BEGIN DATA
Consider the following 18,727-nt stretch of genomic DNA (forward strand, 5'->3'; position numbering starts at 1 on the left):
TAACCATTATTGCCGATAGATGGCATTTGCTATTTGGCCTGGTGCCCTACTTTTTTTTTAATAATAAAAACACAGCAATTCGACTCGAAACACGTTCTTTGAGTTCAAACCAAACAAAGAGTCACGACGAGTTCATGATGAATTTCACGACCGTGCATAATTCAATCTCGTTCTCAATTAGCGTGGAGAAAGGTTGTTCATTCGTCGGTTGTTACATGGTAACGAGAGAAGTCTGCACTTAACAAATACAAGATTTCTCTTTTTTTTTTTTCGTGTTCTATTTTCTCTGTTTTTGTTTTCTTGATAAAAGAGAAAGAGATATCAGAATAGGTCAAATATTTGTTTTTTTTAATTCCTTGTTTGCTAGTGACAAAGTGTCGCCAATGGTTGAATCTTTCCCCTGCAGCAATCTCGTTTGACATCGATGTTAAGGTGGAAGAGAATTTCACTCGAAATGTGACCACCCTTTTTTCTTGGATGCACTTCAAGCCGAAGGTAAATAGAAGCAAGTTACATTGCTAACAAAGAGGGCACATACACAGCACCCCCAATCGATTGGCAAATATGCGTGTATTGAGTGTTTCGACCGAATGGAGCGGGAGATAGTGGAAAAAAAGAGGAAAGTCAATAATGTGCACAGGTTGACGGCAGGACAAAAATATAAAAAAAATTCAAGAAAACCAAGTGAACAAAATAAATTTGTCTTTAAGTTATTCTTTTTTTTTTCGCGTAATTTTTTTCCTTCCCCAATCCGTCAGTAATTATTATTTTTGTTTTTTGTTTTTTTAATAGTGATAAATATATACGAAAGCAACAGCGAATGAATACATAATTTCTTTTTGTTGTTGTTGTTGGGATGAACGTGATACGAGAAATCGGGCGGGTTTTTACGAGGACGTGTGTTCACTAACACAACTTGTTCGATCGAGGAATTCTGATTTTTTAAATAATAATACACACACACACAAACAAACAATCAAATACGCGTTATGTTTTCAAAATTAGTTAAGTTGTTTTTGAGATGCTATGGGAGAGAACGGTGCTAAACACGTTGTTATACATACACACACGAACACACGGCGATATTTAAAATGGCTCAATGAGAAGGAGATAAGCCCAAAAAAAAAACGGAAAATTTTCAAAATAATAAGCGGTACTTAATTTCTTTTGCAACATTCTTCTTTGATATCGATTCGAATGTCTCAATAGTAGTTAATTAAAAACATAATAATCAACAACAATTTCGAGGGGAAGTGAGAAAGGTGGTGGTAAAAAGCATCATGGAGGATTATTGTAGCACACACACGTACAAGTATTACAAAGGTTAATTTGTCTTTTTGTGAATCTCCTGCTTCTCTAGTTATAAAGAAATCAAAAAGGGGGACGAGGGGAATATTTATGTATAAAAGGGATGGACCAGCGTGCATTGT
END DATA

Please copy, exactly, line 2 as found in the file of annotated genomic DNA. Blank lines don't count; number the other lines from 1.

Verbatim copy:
TAACCATTATTGCCGATAGATGGCATTTGCTATTTGGCCTGGTGCCCTACTTTTTTTTTAATAATAAAAACACAGCAATTCGACTCGAAACACGTTCTTTGAGTTCAAACCAAACAAAGAGTCACGACGAGTTCATGATGAATTTCACGACCGTGCATAATTCAATCTCGTTCTCAATTAGCGTGGAGAAAGGTTGTTCATTCGTCGGTTGTTACATGGTAACGAGAGAAGTCTGCACTTAACAAATACAAGATTTCTCTTTTTTTTTTTTCGTGTTCTATTTTCTCTGTTTTTGTTTTCTTGATAAAAGAGAAAGAGATATCAGAATAGGTCAAATATTTGTTTTTTTTAATTCCTTGTTTGCTAGTGACAAAGTGTCGCCAATGGTTGAATCTTTCCCCTGCAGCAATCTCGTTTGACATCGATGTTAAGGTGGAAGAGAATTTCACTCGAAATGTGACCACCCTTTTTTCTTGGATGCACTTCAAGCCGAAGGTAAATAGAAGCAAGTTACATTGCTAACAAAGAGGGCACATACACAGCACCCCCAATCGATTGGCAAATATGCGTGTATTGAGTGTTTCGACCGAATGGAGCGGGAGATAGTGGAAAAAAAGAGGAAAGTCAATAATGTGCACAGGTTGACGGCAGGACAAAAATATAAAAAAAATTCAAGAAAACCAAGTGAACAAAATAAATTTGTCTTTAAGTTATTCTTTTTTTTTTCGCGTAATTTTTTTCCTTCCCCAATCCGTCAGTAATTATTATTTTTGTTTTTTGTTTTTTTAATAGTGATAAATATATACGAAAGCAACAGCGAATGAATACATAATTTCTTTTTGTTGTTGTTGTTGGGATGAACGTGATACGAGAAATCGGGCGGGTTTTTACGAGGACGTGTGTTCACTAACACAACTTGTTCGATCGAGGAATTCTGATTTTTTAAATAATAATACACACACACACAAACAAACAATCAAATACGCGTTATGTTTTCAAAATTAGTTAAGTTGTTTTTGAGATGCTATGGGAGAGAACGGTGCTAAACACGTTGTTATACATACACACACGAACACACGGCGATATTTAAAATGGCTCAATGAGAAGGAGATAAGCCCAAAAAAAAAACGGAAAATTTTCAAAATAATAAGCGGTACTTAATTTCTTTTGCAACATTCTTCTTTGATATCGATTCGAATGTCTCAATAGTAGTTAATTAAAAACATAATAATCAACAACAATTTCGAGGGGAAGTGAGAAAGGTGGTGGTAAAAAGCATCATGGAGGATTATTGTAGCACACACACGTACAAGTATTACAAAGGTTAATTTGTCTTTTTGTGAATCTCCTGCTTCTCTAGTTATAAAGAAATCAAAAAGGGGGACGAGGGGAATATTTATGTATAAAAGGGATGGACCAGCGTGCATTGT